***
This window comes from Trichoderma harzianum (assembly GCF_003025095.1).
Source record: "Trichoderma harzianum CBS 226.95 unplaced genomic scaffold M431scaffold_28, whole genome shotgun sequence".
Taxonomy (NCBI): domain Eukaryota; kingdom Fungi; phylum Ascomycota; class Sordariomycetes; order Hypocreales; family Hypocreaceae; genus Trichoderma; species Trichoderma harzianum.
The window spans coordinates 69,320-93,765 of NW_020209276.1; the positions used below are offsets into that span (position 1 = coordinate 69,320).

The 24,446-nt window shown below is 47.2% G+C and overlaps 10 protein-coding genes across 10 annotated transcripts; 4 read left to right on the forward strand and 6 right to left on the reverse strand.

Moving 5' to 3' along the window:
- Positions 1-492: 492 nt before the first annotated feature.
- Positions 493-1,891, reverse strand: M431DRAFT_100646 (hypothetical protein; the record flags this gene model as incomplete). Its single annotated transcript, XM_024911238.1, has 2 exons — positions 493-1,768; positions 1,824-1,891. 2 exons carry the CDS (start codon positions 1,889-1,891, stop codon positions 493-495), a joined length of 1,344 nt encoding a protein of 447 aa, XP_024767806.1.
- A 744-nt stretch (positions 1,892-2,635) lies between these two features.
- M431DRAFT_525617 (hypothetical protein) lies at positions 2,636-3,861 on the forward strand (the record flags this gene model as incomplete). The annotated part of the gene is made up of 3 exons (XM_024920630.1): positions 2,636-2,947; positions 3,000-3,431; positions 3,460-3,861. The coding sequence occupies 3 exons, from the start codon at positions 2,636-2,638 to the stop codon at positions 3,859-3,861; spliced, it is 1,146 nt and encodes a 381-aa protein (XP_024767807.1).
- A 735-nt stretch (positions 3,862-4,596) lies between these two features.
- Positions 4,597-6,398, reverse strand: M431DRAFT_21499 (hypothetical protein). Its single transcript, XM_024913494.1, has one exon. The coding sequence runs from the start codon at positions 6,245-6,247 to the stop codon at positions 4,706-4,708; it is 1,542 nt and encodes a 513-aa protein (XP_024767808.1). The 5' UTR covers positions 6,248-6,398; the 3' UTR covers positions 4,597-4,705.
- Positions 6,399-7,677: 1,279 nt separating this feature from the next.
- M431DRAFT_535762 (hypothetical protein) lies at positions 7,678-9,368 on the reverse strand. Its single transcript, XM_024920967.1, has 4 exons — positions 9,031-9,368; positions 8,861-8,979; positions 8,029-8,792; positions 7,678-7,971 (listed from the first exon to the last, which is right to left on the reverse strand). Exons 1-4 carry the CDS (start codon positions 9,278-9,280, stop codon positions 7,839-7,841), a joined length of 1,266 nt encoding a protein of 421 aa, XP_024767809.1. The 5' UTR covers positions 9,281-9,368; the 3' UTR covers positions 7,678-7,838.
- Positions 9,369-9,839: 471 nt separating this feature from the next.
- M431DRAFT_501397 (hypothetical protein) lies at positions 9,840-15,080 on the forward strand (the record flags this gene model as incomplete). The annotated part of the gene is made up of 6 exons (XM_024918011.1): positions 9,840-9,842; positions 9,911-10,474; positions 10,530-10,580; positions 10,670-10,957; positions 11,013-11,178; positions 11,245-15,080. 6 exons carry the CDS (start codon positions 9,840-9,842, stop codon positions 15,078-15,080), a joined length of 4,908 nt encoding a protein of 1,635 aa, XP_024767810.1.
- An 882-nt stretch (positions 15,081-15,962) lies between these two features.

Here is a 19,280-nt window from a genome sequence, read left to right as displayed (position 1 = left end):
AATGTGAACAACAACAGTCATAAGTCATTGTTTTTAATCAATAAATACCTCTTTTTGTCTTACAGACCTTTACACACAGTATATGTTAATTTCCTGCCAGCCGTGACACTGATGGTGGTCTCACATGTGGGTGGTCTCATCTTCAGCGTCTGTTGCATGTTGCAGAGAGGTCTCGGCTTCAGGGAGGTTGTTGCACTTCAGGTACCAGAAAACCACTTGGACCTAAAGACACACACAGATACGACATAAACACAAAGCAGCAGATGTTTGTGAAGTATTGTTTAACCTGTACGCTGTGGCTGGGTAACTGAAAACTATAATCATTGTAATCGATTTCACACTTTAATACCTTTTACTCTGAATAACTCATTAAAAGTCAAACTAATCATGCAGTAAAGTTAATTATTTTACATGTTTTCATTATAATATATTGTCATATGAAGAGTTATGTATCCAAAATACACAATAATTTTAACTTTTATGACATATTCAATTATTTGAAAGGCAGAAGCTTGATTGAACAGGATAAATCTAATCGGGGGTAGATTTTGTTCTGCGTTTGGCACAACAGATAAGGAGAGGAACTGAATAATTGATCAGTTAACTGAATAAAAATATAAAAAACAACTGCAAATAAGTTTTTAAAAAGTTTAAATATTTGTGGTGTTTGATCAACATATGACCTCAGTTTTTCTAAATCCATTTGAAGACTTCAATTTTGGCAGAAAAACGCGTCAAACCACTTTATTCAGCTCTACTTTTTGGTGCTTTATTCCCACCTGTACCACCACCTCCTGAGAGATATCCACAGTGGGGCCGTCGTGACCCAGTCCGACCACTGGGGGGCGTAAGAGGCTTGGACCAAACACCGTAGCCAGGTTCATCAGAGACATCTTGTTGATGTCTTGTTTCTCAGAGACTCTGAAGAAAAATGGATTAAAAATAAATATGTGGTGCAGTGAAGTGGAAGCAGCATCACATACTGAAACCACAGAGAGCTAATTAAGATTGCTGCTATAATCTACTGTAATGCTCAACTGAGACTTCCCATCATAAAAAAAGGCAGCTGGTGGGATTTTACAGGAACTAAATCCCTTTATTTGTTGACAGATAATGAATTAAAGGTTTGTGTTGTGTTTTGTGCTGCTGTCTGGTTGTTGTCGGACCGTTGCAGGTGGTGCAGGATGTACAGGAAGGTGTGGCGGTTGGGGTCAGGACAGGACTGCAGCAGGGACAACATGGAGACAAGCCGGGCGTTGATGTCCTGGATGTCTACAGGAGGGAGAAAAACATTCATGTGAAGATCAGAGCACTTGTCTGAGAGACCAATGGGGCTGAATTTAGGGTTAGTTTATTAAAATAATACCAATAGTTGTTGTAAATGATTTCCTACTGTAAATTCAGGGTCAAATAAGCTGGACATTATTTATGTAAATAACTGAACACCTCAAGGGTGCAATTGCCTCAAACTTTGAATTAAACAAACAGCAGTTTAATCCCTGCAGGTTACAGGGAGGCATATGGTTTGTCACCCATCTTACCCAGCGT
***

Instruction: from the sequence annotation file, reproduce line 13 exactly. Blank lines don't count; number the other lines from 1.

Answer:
- Positions 6,399-7,677: 1,279 nt separating this feature from the next.